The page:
Interior Design Glossary
Embellishing a house is no simple job and when your interior decorator is throwing around terms like ballast, chair rail and gate-leg table, it can end up being rather complicated. That is why I am below to offer our reference of interior design.
All the terms listed below may or may not be used when discussing your interior design plans with a professional or producer. By understanding, or simply maintaining document of all the terms listed below, you can negotiate and design with the very best of them.
Did we miss a term? Include your very own in the remarks area listed below.
Ambient: The ecological problems in the area.
Ambient Illumination: General lighting diffused within a whole area.
Accessories: Small things such as vases, books, lights, plants, florals and sculptures used to personalize an area.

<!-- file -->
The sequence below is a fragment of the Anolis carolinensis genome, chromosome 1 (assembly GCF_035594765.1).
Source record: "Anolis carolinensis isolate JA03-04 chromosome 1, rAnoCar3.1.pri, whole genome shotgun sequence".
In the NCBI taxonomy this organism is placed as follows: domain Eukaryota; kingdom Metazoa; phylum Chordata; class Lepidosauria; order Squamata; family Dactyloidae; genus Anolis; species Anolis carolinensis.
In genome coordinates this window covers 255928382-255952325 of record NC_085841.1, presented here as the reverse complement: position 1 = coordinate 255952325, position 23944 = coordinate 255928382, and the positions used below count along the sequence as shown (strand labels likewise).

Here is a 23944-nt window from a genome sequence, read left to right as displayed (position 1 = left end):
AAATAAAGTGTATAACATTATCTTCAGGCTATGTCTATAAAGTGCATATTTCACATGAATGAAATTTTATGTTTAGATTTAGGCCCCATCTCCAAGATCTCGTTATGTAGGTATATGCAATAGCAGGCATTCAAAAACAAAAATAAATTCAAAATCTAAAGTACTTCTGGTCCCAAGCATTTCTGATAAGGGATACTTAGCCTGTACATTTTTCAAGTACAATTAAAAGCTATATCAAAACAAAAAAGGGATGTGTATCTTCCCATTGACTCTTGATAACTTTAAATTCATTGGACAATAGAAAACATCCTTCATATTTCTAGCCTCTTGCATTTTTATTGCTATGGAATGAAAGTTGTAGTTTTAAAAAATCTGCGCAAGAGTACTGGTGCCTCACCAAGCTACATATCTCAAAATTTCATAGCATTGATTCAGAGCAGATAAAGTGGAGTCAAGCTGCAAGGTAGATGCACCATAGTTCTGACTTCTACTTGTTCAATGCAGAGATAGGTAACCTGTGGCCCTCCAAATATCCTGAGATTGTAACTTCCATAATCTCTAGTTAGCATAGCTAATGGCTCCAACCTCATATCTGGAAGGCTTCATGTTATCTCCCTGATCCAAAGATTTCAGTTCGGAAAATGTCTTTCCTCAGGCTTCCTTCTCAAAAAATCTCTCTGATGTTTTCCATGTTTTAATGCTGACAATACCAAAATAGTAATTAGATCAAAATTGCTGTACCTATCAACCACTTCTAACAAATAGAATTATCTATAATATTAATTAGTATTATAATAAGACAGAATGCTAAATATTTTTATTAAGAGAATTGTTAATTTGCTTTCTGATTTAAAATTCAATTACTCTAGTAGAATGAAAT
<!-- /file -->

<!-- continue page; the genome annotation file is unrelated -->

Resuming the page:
Ballast: A gadget that manages the current in a fluorescent lamp.
Base Cabinets: Kitchen cabinetry used on the flooring to supply kitchen counter support and is generally 34 1/2 inches high and 24 inches deep.
Beveled Glass: Clear or mirrored glass in which the edge perimeter (usually 1" vast) has been reduced at an angle to accomplish a different aesthetic impact. On clear glass, it develops an altered prism impact, and on mirrored glass, it includes a reflective "sparkle".
Boilerplate: The conventional terms and conditions on a purchase order or various other paper.
Bolster: A lengthy pillow or cushion usually positioned on a chair, sofa or bed.
Case-Goods: Furniture made from hard materials such as timber, steel, glass or plastic. Examples of case-goods are chests, tables, cabinets, shelfs and closets.
Chair Rail: An item of decorative molding positioned approximately 30" off the flooring to secure walls from being scraped by chair backs.